CoST Honduras agreement with transparency commissions fuels demand for citizen involvement

CoST Honduras has signed an agreement with 90 citizen transparency commissions to increase transparency and accountability in public infrastructure. As part of the agreement CoST Honduras will share information on infrastructure data and assurance, in addition to providing workshop training on SISOCS, a subsystem of the national e-procurement portal. SISOCS allows citizens to access information on the construction, supervision and maintenance of public infrastructure, such as road networks. It is an excellent example of CoST being used in the everyday management of public infrastructure, enabling users to understand the physical and financial progress of a project.

CoST Honduras led workshops at the beginning of March for 129 participants across La Paz, Siguatepeque and Copan. Aimed at the general public, the workshops sought to highlight what CoST does, what type of data is disclosed and what they can do with this information. The workshop empowered participants to use this data in order to demand accountability from their policy-makers for better value infrastructure. As a result of the events, a group of citizens in Jesus de Otoro organised their own meeting to discuss the specific infrastructure projects affecting their community. Working together to use the information and support provided by CoST Honduras, they are putting pressure on the contracting authority and local policy-makers to demand better value from local road maintenance works. CoST Honduras MSG Member Espacio Regional de Occidente (EROC) has loaned the citizens basic equipment such as professional rulers, thermometers and high visibility jackets, in addition to developing a social accountability methodology which provides them with the assessment tools needed to monitor progress.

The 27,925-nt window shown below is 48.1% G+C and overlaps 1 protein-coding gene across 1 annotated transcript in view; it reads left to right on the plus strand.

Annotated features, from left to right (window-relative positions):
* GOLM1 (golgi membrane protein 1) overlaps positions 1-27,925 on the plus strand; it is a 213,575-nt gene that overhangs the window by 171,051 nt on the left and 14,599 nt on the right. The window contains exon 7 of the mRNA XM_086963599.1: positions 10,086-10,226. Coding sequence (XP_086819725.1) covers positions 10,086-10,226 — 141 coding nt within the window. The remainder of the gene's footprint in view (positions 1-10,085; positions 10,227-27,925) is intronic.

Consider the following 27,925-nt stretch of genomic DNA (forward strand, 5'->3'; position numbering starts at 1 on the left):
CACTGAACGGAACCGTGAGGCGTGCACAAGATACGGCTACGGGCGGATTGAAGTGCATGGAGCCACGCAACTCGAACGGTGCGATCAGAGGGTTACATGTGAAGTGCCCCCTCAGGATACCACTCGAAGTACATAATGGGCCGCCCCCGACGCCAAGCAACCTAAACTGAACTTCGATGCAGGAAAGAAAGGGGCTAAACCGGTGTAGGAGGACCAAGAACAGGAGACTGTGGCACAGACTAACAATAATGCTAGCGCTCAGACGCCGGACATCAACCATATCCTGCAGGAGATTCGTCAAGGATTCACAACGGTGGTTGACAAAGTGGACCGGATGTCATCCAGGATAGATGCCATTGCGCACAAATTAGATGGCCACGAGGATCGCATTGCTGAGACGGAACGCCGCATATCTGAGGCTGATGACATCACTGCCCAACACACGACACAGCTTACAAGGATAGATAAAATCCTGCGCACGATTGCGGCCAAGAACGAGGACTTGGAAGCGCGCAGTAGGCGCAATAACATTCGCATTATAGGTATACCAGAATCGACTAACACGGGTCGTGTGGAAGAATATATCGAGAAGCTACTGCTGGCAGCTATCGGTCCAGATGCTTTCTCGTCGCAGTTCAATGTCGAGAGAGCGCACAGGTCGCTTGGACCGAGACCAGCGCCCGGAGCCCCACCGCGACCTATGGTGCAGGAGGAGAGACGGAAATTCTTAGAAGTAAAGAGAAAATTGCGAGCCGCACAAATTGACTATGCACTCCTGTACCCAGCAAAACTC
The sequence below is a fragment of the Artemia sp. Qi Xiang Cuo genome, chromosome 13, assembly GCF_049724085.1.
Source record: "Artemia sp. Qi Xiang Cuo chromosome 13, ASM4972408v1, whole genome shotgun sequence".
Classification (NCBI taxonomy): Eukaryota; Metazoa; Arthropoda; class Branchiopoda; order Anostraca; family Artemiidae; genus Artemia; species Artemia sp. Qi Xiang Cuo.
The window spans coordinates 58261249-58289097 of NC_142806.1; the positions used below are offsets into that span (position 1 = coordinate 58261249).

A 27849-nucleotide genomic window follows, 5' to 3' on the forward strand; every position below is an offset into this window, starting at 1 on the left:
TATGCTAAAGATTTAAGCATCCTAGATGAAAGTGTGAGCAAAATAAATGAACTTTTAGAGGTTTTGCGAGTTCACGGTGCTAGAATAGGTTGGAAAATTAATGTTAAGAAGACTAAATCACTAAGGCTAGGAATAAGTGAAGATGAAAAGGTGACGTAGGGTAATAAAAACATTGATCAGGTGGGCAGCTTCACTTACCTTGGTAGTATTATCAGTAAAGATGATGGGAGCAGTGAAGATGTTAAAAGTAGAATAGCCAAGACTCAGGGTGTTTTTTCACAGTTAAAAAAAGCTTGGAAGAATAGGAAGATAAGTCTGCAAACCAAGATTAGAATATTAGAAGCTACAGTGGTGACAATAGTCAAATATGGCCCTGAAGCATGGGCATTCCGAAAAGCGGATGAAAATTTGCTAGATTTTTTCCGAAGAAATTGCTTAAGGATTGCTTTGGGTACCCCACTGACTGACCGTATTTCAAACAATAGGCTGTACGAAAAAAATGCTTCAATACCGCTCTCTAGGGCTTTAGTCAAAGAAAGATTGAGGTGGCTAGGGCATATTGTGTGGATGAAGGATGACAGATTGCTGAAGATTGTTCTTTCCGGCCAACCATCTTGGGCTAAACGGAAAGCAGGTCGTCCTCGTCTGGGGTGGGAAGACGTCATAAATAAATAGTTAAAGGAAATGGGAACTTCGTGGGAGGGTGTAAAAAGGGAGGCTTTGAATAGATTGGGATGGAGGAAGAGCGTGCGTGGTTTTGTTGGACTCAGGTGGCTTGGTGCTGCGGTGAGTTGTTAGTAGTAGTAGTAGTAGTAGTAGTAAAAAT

The citizens now regularly meet with the CoST Honduras Assurance Team to discuss their findings and monitor the continued works. This has highlighted where works have been completed insufficiently or where certain areas of the town have been bypassed. A key finding from the citizens’ monitoring efforts was that the delivery time of a road project had been extended but this amendment to the official contract was not publicly available on SISOCS. Roads provide citizens with access to schools, hospitals and markets; if they are not being delivered according to the original agreement, citizens have the right to understand where their money has gone. Together with CoST Honduras, the citizens are now putting pressure on the construction and supervision firms to improve their practices in accordance with their contracts.

CoST Honduras intends to continue building demand for citizen monitoring and supporting local citizens and citizen transparency commissions in the region to ensure better value from infrastructure. Specifically, the citizens will be invited to discuss their findings and the results of the Assurance Team’s work at the launch of CoST Honduras’ second assurance report, due in August 2016. This will support them to put into practice the report’s recommendations at a local level and ensure accountability, whilst CoST Honduras leads the process nationally. To find out more about the CoST Honduras assurance process and findings, please visit their website and follow @CostHonduras for the latest updates.